NASA's extended its deal with the Russian Federal Space Agency over transport to the International Space Station - but the cost of a ticket has gone up.
The $753 million modification to the deal covers crew transportation, rescue and related services from 2014 to June 2016. It includes training and preparation for launch, flight operations, landing and crew rescue of long-duration missions for 12 ISS crew members.
NASA's planning to shift to an American-made commercial capability for crew transportation and rescue services to the station after the space shuttle fleet retures this year.
"The president's 2012 budget request boosts funding for our partnership with the commercial space industry and prioritizes our efforts to ensure that American astronauts and the cargo they need are transported by American companies rather than continuing to outsource this work to foreign governments," says NASA administrator Charles Bolden.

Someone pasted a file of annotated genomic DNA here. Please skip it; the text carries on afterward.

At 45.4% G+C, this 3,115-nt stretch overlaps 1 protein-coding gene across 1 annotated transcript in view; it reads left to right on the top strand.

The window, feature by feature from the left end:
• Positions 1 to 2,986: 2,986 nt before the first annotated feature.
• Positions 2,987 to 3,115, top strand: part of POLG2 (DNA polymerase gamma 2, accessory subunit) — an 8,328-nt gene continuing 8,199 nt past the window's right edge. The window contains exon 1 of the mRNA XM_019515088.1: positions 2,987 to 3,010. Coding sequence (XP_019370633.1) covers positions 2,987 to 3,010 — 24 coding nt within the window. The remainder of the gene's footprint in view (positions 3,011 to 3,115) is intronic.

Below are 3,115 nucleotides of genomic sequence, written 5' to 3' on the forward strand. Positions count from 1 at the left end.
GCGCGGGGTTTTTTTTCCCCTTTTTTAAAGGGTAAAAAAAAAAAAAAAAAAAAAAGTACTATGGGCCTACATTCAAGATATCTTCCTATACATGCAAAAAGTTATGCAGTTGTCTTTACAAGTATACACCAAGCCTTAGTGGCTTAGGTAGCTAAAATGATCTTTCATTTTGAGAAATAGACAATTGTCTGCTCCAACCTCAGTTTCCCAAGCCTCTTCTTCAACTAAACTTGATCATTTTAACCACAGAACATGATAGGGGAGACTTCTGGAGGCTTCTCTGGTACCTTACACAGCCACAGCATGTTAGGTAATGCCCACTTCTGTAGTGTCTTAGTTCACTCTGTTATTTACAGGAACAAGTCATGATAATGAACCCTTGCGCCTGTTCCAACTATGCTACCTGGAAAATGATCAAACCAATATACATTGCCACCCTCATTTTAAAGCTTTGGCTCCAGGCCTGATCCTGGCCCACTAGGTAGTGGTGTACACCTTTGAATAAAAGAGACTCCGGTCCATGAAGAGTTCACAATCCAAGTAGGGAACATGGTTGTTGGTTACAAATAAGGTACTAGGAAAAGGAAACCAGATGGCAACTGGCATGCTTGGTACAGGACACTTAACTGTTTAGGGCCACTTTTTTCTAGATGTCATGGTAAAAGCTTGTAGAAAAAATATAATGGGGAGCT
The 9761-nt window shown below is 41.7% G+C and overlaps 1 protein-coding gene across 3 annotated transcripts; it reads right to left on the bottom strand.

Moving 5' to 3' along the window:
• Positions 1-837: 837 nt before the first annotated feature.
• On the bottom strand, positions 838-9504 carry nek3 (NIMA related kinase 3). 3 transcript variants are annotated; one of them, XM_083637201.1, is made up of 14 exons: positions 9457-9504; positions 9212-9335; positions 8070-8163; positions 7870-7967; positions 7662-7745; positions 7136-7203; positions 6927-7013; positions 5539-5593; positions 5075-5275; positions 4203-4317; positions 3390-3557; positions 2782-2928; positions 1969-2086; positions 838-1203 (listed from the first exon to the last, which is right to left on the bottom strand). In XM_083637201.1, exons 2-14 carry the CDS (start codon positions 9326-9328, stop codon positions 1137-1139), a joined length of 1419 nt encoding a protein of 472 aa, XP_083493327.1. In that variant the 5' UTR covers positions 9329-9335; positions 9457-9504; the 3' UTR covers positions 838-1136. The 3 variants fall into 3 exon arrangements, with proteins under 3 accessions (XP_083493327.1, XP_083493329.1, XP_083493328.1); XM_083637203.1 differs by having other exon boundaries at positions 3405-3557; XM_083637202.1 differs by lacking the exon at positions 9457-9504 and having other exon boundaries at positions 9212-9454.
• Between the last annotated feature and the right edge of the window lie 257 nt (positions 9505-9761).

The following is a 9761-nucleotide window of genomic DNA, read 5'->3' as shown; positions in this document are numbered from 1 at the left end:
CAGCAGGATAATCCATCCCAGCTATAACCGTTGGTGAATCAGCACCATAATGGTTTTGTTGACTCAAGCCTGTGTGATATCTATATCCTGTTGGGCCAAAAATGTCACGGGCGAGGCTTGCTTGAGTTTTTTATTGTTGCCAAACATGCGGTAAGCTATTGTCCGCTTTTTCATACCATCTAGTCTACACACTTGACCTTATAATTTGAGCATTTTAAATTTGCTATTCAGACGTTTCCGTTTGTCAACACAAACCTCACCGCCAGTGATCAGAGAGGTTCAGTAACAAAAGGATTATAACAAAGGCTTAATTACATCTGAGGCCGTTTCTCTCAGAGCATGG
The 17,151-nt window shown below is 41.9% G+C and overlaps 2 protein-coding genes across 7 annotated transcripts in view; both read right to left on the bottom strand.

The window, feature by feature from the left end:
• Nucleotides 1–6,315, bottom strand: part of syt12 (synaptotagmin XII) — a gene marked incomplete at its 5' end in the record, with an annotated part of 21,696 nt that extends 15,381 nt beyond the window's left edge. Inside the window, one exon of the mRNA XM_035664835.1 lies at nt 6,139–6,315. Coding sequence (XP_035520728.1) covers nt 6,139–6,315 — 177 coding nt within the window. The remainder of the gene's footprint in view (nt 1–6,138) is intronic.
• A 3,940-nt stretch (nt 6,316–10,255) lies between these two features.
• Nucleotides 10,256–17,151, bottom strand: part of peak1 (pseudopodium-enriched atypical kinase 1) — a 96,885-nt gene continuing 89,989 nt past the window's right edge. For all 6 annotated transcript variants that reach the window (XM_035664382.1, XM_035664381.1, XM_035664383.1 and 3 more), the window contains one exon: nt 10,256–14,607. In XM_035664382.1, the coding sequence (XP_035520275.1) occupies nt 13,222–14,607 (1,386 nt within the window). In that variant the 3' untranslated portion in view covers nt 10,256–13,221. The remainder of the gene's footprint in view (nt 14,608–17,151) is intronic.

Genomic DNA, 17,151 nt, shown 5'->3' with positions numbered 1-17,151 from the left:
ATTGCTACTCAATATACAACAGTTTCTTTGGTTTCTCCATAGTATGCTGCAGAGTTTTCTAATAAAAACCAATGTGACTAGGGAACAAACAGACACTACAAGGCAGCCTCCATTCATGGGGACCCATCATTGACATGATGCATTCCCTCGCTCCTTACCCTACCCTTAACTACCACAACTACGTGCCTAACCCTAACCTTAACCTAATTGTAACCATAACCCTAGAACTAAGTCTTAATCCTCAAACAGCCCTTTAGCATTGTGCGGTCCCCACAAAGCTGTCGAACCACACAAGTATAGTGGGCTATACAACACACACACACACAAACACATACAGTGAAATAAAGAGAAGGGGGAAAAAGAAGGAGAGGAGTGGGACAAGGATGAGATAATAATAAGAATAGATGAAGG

"This new approach in getting our crews and cargo into orbit will create good jobs and expand opportunities for our American economy. If we are to win the future and out build our competitors, it's essential that we make this program a success."
Under the new deal, station crew members can launch on Soyuz vehicles over a two-year period. Six people can be launched in calendar year 2014 and six more in 2015, returning to Earth in the spring of 2016 after a six-month stay aboard the station.
The Soyuz flights will carry limited cargo associated with crew transportation to and from the station, and help dispose of trash.